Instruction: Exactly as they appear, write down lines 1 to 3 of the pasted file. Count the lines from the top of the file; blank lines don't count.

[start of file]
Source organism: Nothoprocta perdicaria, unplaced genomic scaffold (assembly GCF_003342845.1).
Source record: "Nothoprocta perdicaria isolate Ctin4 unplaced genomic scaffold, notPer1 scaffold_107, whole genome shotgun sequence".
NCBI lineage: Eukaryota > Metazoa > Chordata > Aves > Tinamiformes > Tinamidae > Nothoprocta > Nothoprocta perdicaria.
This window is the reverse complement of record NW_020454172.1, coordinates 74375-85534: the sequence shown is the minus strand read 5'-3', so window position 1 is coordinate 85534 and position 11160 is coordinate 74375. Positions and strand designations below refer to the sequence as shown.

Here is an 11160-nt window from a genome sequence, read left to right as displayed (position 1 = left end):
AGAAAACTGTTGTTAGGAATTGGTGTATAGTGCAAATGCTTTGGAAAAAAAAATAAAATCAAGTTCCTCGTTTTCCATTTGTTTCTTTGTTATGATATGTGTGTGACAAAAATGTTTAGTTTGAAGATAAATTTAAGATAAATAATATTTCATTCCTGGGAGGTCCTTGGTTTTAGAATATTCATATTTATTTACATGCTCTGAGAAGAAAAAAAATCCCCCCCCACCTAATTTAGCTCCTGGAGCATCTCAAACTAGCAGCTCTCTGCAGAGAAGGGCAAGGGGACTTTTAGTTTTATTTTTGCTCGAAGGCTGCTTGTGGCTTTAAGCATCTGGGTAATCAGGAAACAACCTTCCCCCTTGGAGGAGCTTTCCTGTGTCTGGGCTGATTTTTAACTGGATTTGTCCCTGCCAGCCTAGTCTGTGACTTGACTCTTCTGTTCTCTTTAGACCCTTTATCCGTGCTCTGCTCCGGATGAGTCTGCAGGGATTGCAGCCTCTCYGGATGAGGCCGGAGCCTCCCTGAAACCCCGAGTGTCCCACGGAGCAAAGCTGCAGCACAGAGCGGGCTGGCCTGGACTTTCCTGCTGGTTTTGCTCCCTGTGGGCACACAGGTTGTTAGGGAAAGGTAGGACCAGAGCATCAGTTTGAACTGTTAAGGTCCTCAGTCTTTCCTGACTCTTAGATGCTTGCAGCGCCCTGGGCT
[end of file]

Source organism: Nothoprocta perdicaria, unplaced genomic scaffold (assembly GCF_003342845.1).
Source record: "Nothoprocta perdicaria isolate Ctin4 unplaced genomic scaffold, notPer1 scaffold_107, whole genome shotgun sequence".
NCBI lineage: Eukaryota > Metazoa > Chordata > Aves > Tinamiformes > Tinamidae > Nothoprocta > Nothoprocta perdicaria.